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EnglishEdit

PronunciationEdit

Etymology 1Edit

From Old French [Term?], from Latin nativus (natural).

NounEdit

nief (plural niefs)

  1. (historical) A serf or bondsman born into servitude.
    • 1886, "The Fight at the Pass of Coleshill", The Red Dragon "Notes and Queries", page 471
      That is, because the girl was his nief, or bondwoman, the daughter of one of his villains
Alternative formsEdit
TranslationsEdit

Etymology 2Edit

From Middle English neve, Old Norse hnefi, nefi, of unknown origin.

NounEdit

nief (plural niefs or nieves)

  1. (chiefly Scotland, Ireland, Northern England) A fist. [from 14th c.]
    • 1934, Lewis Grassic Gibbon, Grey Granite, Polygon 2006 (A Scots Quair), p. 597:
      Ake thought if ever he was walking alone on a dark-like night and Jimmy came on him, he with his bare nieves and Jimmy with a knife, he'd stand as much chance of getting home safe as a celluloid cat that had strayed into hell….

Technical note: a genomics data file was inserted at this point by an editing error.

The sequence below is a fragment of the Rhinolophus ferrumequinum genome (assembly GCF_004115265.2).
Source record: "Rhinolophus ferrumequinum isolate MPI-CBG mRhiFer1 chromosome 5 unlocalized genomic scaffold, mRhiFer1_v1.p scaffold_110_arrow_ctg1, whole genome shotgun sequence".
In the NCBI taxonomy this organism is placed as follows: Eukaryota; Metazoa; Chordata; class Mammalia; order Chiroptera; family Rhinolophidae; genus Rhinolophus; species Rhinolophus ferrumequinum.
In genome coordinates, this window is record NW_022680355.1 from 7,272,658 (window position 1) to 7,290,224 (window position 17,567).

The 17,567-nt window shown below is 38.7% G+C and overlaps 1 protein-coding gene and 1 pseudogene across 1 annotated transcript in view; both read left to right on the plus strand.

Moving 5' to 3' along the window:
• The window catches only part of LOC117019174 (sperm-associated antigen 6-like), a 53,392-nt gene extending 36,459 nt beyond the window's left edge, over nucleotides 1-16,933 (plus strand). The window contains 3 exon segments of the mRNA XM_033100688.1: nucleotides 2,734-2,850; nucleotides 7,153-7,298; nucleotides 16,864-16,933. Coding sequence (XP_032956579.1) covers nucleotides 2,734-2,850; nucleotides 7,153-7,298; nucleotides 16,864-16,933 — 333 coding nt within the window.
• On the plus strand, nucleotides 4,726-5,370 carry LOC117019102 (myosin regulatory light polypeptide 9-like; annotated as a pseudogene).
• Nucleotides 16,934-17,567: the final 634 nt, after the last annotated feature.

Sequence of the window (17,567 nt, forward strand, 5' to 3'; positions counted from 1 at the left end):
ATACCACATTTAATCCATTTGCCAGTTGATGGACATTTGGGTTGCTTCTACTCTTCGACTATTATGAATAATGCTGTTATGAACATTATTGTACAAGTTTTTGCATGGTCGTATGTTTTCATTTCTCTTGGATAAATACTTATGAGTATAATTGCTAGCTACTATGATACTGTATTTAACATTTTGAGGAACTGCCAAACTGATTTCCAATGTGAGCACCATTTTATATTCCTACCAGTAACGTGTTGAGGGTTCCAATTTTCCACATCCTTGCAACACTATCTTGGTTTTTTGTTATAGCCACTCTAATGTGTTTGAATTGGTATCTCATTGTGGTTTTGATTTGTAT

• 1989, Anthony Burgess, The Devil's Mode:
      Nestorius exploded at that and hit out. He roared and dismissed the class, hitting out with his old mottled gnarled niefs.
    • 2004, Jeff Silverman, The Greatest Boxing Stories Ever Told, p. 160:
      "But t' Maister can stop and hit rarely. Happen he'll mak' him joomp when he gets his nief upon him."
Alternative formsEdit
TranslationsEdit

AnagramsEdit


Middle EnglishEdit

NounEdit

nief

  1. Alternative form of neve (nephew)

Old SpanishEdit

Alternative formsEdit

  • nyef (alternative spelling)

PronunciationEdit

NounEdit

nief f (plural nieues)

  1. Apocopic form of nieue (snow)
    • c. 1250: Alfonso X, Lapidario, f. 5v.
      Et los egiptianos llaman le la nief de acin ¬ eſto es por que a color blanca.
      And the Egyptians called it the snow of Acin, because of its white color.